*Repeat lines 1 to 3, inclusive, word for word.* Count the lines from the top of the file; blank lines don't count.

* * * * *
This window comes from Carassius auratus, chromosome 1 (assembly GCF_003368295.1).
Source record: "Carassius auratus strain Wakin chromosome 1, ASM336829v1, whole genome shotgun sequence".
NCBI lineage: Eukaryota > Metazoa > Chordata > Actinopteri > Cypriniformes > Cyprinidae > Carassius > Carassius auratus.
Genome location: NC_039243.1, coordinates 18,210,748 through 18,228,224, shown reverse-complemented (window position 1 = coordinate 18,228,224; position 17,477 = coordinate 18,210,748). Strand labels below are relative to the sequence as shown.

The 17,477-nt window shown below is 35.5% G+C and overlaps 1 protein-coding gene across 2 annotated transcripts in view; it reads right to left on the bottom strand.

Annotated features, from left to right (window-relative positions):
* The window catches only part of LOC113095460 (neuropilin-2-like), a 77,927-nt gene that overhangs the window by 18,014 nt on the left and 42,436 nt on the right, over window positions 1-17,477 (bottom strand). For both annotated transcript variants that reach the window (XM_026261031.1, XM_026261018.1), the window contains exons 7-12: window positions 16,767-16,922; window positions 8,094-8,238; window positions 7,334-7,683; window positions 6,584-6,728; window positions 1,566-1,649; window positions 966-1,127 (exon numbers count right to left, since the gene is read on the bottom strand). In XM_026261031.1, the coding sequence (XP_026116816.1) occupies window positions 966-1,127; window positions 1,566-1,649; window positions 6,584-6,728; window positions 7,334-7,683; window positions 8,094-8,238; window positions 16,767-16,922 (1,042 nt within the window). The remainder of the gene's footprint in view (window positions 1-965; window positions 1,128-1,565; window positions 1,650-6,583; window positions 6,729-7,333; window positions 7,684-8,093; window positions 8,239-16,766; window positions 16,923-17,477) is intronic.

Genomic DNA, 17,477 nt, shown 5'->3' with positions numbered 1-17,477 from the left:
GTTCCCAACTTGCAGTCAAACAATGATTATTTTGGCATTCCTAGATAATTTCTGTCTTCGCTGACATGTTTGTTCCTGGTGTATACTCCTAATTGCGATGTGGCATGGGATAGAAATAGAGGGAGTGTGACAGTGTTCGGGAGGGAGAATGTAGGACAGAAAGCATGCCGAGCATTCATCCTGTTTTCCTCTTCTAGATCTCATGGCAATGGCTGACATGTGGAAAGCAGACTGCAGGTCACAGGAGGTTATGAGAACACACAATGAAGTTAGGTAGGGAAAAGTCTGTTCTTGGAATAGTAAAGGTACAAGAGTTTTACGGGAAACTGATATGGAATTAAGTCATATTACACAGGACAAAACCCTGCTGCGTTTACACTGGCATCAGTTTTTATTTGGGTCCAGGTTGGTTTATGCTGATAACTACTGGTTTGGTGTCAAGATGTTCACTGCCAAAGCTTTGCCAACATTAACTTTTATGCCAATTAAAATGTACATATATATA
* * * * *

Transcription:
This window comes from Carassius auratus, chromosome 1 (assembly GCF_003368295.1).
Source record: "Carassius auratus strain Wakin chromosome 1, ASM336829v1, whole genome shotgun sequence".
NCBI lineage: Eukaryota > Metazoa > Chordata > Actinopteri > Cypriniformes > Cyprinidae > Carassius > Carassius auratus.